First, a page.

Śambara felt the words of Pradyumna as if they were a kick. He immediately took his club in his hand and appeared before Pradyumna to fight. Roaring like a thundering cloud, in great anger the demon began to beat Pradyumna with his club, just as a thunderbolt beats a mountain. Pradyumna protected himself with his own club and eventually struck the demon very severely. In this way, the fighting between Śambarāsura and Pradyumna began in earnest.

But Śambarāsura knew the art of mystic powers and could raise himself into the sky and fight from outer space. There is a demon of the name Maya, and Śambarāsura had learned many mystic powers from him. He thus raised himself high into the sky and threw various types of nuclear weapons at the body of Pradyumna. To combat the mystic powers of Śambarāsura, Pradyumna invoked another mystic power, known as mahāvidyā, which was different from the black mystic power. The mahāvidyā mystic power is based on the quality of goodness. Śambara, understanding that his enemy was formidable, took assistance from various kinds of demoniac mystic powers belonging to the Guhyakas, the Gandharvas, the Piśācas, the snakes and the Rākṣasas. But although the demon exhibited his mystic powers and took shelter of supernatural strength, Pradyumna was able to counteract his strength and powers by the superior power of mahāvidyā. When Śambarāsura was defeated in every respect, Pradyumna took his sharp sword and immediately cut off the demon’s head, which was decorated with a helmet and valuable jewels. When Pradyumna thus killed the demon, all the demigods in the higher planetary systems showered flowers on him.

Pradyumna’s wife, Māyāvatī, could travel in outer space, and therefore they directly reached his father’s capital, Dvārakā, by the airways. They passed above the palace of Lord Kṛṣṇa and came down as a cloud comes down with lightning. The inner section of a palace is known as the antaḥ-pura (private apartments). Pradyumna and Māyāvatī could see many women there, and they set down among them. When the women saw Pradyumna, dressed in yellowish garments, with very long arms, curling hair, beautiful reddish eyes, a smiling face, jewelry and ornaments, they at first could not recognize him as a personality different from Kṛṣṇa. They all felt very bashful at the sudden presence of Kṛṣṇa and wanted to hide in a different corner of the palace.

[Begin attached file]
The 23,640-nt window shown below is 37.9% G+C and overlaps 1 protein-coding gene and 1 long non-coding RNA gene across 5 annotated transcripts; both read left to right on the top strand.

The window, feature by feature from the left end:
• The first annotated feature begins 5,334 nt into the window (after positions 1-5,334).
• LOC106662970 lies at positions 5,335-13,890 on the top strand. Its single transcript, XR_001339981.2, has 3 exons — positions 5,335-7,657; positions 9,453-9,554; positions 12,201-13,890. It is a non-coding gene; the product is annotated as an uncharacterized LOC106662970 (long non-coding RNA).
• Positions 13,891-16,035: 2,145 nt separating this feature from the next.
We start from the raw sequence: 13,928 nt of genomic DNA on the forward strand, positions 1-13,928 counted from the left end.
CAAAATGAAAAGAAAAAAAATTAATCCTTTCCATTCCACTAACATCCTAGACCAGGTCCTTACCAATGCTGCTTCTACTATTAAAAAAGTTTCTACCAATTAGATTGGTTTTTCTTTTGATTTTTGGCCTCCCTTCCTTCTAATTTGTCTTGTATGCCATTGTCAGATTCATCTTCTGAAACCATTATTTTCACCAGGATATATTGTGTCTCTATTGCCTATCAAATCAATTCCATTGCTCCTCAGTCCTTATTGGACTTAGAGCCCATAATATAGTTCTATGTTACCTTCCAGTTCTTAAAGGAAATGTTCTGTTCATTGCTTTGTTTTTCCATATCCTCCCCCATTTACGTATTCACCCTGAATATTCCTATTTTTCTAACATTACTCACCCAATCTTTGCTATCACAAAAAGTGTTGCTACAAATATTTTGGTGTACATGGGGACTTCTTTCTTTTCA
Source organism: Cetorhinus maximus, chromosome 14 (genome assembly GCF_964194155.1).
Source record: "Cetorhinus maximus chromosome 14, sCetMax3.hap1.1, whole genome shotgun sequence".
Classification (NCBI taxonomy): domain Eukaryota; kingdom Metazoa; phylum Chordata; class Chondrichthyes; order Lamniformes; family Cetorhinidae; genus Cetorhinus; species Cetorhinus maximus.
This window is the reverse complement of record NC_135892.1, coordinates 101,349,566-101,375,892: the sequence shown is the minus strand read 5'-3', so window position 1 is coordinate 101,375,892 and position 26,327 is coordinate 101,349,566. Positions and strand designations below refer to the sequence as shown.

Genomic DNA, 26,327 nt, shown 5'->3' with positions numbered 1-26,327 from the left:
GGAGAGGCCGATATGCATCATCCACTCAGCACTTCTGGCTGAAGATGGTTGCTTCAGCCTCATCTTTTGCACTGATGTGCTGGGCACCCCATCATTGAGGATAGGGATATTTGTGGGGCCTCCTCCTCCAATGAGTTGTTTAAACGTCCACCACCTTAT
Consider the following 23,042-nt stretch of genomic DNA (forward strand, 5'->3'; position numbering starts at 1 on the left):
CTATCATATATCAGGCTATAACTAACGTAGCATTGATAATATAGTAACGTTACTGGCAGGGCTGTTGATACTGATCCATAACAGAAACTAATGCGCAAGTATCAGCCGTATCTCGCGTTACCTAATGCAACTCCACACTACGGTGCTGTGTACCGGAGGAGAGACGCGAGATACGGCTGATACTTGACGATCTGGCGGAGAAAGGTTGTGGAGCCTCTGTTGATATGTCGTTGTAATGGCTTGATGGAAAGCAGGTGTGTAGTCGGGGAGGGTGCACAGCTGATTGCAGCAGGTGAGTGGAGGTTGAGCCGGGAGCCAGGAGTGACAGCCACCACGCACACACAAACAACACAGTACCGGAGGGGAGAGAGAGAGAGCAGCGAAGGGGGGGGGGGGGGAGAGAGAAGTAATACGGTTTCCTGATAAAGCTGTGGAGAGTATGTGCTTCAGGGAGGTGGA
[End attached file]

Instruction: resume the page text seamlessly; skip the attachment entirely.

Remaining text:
When the women saw, however, that not all the characteristics of Lord Kṛṣṇa were present in the personality of Pradyumna, out of curiosity they came back to see him and his wife, Māyāvatī. All of them were conjecturing as to who he was, for he was so beautiful. Among the women was Rukmiṇī-devī, who was equally beautiful, with her lotuslike eyes. Seeing Pradyumna, she naturally remembered her own son, and milk began to flow from her breasts out of motherly affection. She then began to wonder, “Who is this beautiful young boy? He appears to be the most beautiful person. Who is the fortunate young woman able to conceive this nice boy in her womb and become his mother? And who is that young woman who has accompanied him? How have they met? Remembering my own son, who was stolen from the maternity home, I can only guess that if he is living somewhere, he might have grown by this time to be like this boy.” Simply by intuition, Rukmiṇī could understand that Pradyumna was her own lost son. She could also observe that Pradyumna resembled Lord Kṛṣṇa in every respect. She was struck with wonder as to how he had acquired all the characteristics of Lord Kṛṣṇa. She therefore began to think more confidently that the boy must be her own grown-up son because she felt so much affection for him, and, as an auspicious sign, her left arm was trembling.

At that very moment, Lord Kṛṣṇa, along with His father and mother, Devakī and Vasudeva, appeared on the scene. Kṛṣṇa, the Supreme Personality of Godhead, could understand everything, yet in that situation He remained silent. However, by the desire of Lord Śrī Kṛṣṇa, the great sage Nārada also appeared, and he disclosed all the incidents—how Pradyumna had been stolen from the maternity home and how he had grown up and had come there with his wife, Māyāvatī, who had formerly been Rati, the wife of Cupid. When everyone was informed of the mysterious disappearance of Pradyumna and how he had grown up, they were all struck with wonder because they had gotten back their dead son after they were almost hopeless of his return. When they understood that it was Pradyumna who was present, they received him with great delight. One after another, all the members of the family—Devakī, Vasudeva, Lord Śrī Kṛṣṇa, Lord Balarāma, Rukmiṇī and all the women of the family—embraced Pradyumna and his wife, Māyāvatī. When the news of Pradyumna’s return spread all over the city of Dvārakā, all the astonished citizens came with great eagerness to see the lost Pradyumna. “The dead son has come back,” they said. “What can be more pleasing than this?”

Śrīla Śukadeva Gosvāmī has explained that in the beginning all the ladies of the palace, who were all mothers and stepmothers of Pradyumna, mistook him to be Kṛṣṇa and were all bashful, infected by the desire for conjugal love. The explanation is that Pradyumna’s personal appearance was exactly like Kṛṣṇa’s, and he was factually Cupid himself. There was no cause for astonishment, therefore, when the mothers of Pradyumna and the other women mistook him in that way. It is clear from this statement that Pradyumna’s bodily characteristics were so similar to Kṛṣṇa’s that he was mistaken for Kṛṣṇa even by his mother.

Thus ends the Bhaktivedanta purport of the Fifty-fifth Chapter of Kṛṣṇa, “Pradyumna Born to Kṛṣṇa and Rukmiṇī.”